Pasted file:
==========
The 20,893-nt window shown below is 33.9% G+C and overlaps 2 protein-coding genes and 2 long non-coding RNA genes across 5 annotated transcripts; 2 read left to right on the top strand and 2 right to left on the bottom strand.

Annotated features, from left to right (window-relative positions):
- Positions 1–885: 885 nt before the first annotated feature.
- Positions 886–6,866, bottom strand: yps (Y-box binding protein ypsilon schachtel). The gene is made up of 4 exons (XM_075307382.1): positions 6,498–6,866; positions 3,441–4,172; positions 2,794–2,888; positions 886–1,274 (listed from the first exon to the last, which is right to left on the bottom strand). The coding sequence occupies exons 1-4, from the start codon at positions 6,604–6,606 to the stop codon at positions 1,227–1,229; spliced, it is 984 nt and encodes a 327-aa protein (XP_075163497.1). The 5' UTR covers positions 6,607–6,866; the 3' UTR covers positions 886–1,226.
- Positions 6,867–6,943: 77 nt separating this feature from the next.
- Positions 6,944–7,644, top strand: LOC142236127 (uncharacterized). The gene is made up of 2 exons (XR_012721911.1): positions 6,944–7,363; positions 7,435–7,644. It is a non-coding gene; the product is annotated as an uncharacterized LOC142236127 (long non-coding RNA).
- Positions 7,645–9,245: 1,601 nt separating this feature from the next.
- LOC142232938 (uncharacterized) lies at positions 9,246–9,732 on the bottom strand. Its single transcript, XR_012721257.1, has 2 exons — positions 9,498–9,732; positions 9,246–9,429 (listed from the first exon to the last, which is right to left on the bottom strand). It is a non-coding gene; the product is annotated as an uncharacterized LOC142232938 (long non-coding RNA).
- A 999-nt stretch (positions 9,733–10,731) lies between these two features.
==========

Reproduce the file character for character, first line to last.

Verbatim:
The 20,893-nt window shown below is 33.9% G+C and overlaps 2 protein-coding genes and 2 long non-coding RNA genes across 5 annotated transcripts; 2 read left to right on the top strand and 2 right to left on the bottom strand.

Annotated features, from left to right (window-relative positions):
- Positions 1–885: 885 nt before the first annotated feature.
- Positions 886–6,866, bottom strand: yps (Y-box binding protein ypsilon schachtel). The gene is made up of 4 exons (XM_075307382.1): positions 6,498–6,866; positions 3,441–4,172; positions 2,794–2,888; positions 886–1,274 (listed from the first exon to the last, which is right to left on the bottom strand). The coding sequence occupies exons 1-4, from the start codon at positions 6,604–6,606 to the stop codon at positions 1,227–1,229; spliced, it is 984 nt and encodes a 327-aa protein (XP_075163497.1). The 5' UTR covers positions 6,607–6,866; the 3' UTR covers positions 886–1,226.
- Positions 6,867–6,943: 77 nt separating this feature from the next.
- Positions 6,944–7,644, top strand: LOC142236127 (uncharacterized). The gene is made up of 2 exons (XR_012721911.1): positions 6,944–7,363; positions 7,435–7,644. It is a non-coding gene; the product is annotated as an uncharacterized LOC142236127 (long non-coding RNA).
- Positions 7,645–9,245: 1,601 nt separating this feature from the next.
- LOC142232938 (uncharacterized) lies at positions 9,246–9,732 on the bottom strand. Its single transcript, XR_012721257.1, has 2 exons — positions 9,498–9,732; positions 9,246–9,429 (listed from the first exon to the last, which is right to left on the bottom strand). It is a non-coding gene; the product is annotated as an uncharacterized LOC142232938 (long non-coding RNA).
- A 999-nt stretch (positions 9,733–10,731) lies between these two features.